Fort Benning, GA (October 17, 2013)- Rangers are known through out the United States military as some of the most lethal soldiers on the battlefield. They have gone out night after night for over a decade to kill or capture some of our nations most ruthless and high valued enemies. What many don’t know is that every Ranger is trained to a very high medical standard, regardless of military occupational specialty. This enables the strike force to be highly effective in that they are not crippled if one of the designated medical personnel is not readily available or is maybe wounded themselves.
The Ranger First Responder (RFR) certification is the vehicle in which we deliver all this medical knowledge to the individual Ranger. RFR training is extensive and in-depth, but also not widely publicized. So today we are going to take a look at RFR training, and what it takes to get this coveted certification that puts the individual Ranger above USAF Pararescueman (PJ’s), Special Forces Medical Sergeants (18D’s), Naval Independent Duty Corpsman (IDC’s), Medical Doctors, Surgeons, Chiropractors, Dentists, Optometrists, and most Demi-Gods.
Ranger First Responder Overview
Phase 1: Anatomy and Physiology memorization
The introductory phase of RFR is memory intensive; to see if the Ranger has what it takes to go on to the next phases. The following works must be memorized and recited before a board of Ranger Medic’s (actual Angels):
- Grey’s Anatomy
- The Chest X-Ray: A Survival Guide by Gerald de Lacey
- Brain CT Scans in Clinical Practice
- Atlas of Tropical Medicine and Parasitology
- Basic Clinical Neuroscience
- Board Stiff TEE: Transesophageal Echocardiography, 2e
- Robbins and Cotran Atlas of Pathology, 2e
Phase 2: Dental
To pass this phase, the Ranger must successfully receive a ‘Go’ on the following tasks:
- Conduct a whole-mouth transplant on a man, a woman, and a child (one each).
- Remove his own wisdom teeth, with no anesthesia.
- Demonstrate the proper techniques to “Curb Stomp” AQ and Haqqani network terrorists.
Phase 3: Optometry
If the Ranger can’t see, he can’t fight – so this phase is very important for RFR certification. The Ranger must go through a gamut of optometry tasks, but the highlights of this phase are as follows:
- Must conduct Lasik and PRK operation in the field using only a Gerber multi-tool, a pair of broken bifocals, and a classroom laser pointer (the kind you use during Power Point presentations)
- Must demonstrate effective eye gouging techniques, to include the “finger hook” method.
Phase 4: Internal Medicine
This entails everything from flu shots up to curing cancer. To move on from this phase, you have to cure at least one case of brain cancer, as well as infect a small village with the Ebola virus, and then cure it.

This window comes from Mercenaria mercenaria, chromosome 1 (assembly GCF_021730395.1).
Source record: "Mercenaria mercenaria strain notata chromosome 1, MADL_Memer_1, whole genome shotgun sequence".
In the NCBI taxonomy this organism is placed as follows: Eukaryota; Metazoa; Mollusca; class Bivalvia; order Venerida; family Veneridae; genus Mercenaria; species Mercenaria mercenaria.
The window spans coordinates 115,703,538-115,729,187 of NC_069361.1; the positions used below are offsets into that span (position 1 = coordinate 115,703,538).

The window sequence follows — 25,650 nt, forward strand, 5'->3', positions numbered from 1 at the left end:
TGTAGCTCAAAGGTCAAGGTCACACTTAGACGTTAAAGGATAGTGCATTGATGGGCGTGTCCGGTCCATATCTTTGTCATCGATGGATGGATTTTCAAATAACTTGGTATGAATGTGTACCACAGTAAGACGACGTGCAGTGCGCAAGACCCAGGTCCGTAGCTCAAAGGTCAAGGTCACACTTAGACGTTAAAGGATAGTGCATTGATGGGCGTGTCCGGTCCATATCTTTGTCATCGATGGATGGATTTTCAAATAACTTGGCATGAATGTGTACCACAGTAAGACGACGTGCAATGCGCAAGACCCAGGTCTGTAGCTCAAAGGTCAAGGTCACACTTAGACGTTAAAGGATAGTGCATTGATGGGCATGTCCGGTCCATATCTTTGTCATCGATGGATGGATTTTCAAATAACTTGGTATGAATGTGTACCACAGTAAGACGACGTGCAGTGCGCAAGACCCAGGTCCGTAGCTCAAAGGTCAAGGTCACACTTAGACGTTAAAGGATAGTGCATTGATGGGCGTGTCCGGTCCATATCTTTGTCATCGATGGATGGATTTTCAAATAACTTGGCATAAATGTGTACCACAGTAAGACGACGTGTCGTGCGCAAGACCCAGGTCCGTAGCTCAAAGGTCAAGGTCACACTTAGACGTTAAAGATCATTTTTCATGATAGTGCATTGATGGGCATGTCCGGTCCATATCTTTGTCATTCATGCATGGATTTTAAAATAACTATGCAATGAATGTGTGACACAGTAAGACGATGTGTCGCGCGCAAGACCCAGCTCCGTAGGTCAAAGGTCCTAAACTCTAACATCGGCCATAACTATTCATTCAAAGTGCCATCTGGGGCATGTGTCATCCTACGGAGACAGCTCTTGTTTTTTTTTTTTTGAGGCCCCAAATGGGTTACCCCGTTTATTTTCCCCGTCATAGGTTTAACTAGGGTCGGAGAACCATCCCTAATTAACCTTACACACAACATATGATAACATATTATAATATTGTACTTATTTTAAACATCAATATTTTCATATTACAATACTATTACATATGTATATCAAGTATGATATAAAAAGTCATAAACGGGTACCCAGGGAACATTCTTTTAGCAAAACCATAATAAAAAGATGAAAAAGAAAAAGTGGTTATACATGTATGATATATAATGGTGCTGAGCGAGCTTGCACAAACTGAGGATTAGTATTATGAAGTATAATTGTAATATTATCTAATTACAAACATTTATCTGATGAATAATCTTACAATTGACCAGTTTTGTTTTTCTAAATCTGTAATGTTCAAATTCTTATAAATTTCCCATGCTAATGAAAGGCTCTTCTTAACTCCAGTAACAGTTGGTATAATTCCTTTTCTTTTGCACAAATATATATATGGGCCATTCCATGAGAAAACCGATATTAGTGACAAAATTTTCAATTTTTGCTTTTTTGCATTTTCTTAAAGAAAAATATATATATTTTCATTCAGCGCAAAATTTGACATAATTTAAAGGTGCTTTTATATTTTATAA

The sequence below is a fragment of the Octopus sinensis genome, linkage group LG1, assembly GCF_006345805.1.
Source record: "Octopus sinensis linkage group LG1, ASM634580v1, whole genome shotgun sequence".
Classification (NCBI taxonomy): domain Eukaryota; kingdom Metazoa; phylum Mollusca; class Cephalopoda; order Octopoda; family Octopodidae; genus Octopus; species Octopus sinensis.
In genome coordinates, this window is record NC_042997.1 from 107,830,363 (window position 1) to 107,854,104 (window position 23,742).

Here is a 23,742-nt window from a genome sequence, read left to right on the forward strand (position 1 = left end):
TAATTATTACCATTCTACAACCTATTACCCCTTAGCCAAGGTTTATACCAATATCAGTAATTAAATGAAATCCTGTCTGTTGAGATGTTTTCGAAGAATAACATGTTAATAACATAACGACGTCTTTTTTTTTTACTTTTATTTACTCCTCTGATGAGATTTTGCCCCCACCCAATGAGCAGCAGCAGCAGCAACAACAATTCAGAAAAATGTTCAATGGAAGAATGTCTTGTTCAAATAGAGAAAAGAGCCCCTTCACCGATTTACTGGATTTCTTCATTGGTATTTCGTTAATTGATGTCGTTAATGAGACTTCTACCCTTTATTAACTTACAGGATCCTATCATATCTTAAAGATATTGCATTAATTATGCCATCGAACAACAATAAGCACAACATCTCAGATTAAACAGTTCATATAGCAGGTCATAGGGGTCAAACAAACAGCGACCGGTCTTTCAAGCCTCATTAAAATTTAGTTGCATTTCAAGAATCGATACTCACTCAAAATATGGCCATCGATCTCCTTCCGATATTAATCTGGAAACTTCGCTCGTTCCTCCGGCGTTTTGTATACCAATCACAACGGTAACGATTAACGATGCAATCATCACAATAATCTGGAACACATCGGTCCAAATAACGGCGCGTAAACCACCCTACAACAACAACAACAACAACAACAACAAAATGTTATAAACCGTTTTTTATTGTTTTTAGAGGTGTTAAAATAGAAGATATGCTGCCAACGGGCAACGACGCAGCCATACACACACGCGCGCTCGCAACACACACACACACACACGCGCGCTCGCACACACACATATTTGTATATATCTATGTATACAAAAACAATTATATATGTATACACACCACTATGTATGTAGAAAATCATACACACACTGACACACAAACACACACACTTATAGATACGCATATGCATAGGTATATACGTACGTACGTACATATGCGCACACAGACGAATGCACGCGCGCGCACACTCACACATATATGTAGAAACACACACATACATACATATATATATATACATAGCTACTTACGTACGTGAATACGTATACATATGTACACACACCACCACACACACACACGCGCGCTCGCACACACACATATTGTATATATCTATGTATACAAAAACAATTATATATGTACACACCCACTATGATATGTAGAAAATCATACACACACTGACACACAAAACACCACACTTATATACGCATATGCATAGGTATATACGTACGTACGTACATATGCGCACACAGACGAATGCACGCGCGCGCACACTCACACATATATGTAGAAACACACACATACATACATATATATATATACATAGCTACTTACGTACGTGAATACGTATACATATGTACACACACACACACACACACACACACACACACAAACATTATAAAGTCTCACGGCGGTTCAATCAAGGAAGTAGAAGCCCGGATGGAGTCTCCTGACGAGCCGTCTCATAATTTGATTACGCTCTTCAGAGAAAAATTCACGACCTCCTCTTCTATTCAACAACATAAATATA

Phase 5: Tactical Medicine
This phase is very important for obvious reasons. The following tasks must be completed and receive a ‘Go’ rating:
- Combat roll while simultaneously inserting an IV into the sternum, perform needle decompression, and inserting a nasal pharyngeal. All three performance steps must be complete before the combat roll is complete.
- Shoot a volunteer in the face, and then stop bleeding, bandage, and then conduct plastic surgery.
- Treat heat stroke using nothing more than a safety pin and a roll of organic toilet paper.
Phase 6: Advanced Surgery
This phase is particular challenging, but simple in that there is only one required task. The Ranger must literally assemble a human being from scratch. The human must be fully operational, and capably of being a productive member of society.
Phase 7: Veterinary
The Ranger must successfully heal unicorns, dragons, and Yetti’s of all magical ailments, up to and including hurt feelings.
Phase 8: Culmination Exercise (CULLEX)
In this phase you have to combine all of the above phases for a final test where you are sent in to a third world country and have to cure hunger and stop the spread of disease, while killing the enemy and then bringing them back to life as supporters of freedom, bacon, and beer. Freedom must be of the American brand, the love of bacon must be thick-cut and nitrate free, and the beer must have at least a 5% alcohol content.
After the Ranger successfully completes all eight phases, he is awarded the RFR certification. The Ranger must recertify every 36 months in a two week condensed version of the above course, focusing on the testable material.
Hopefully you have a newfound respect for your local Rangers, and what they are able to do both on and off the battlefield. They are true medical professionals and are capable of many, many things outside just shooting bad guys in the face (although they are good at that too).
This has been a Hit the Woodline SATIRE piece and should not be regarded as truthful. No reference of any individual, company, or military unit seeks to inflict malice or harm. All characters in this work are fictitious. Any resemblance to real persons, living or dead, is purely coincidental.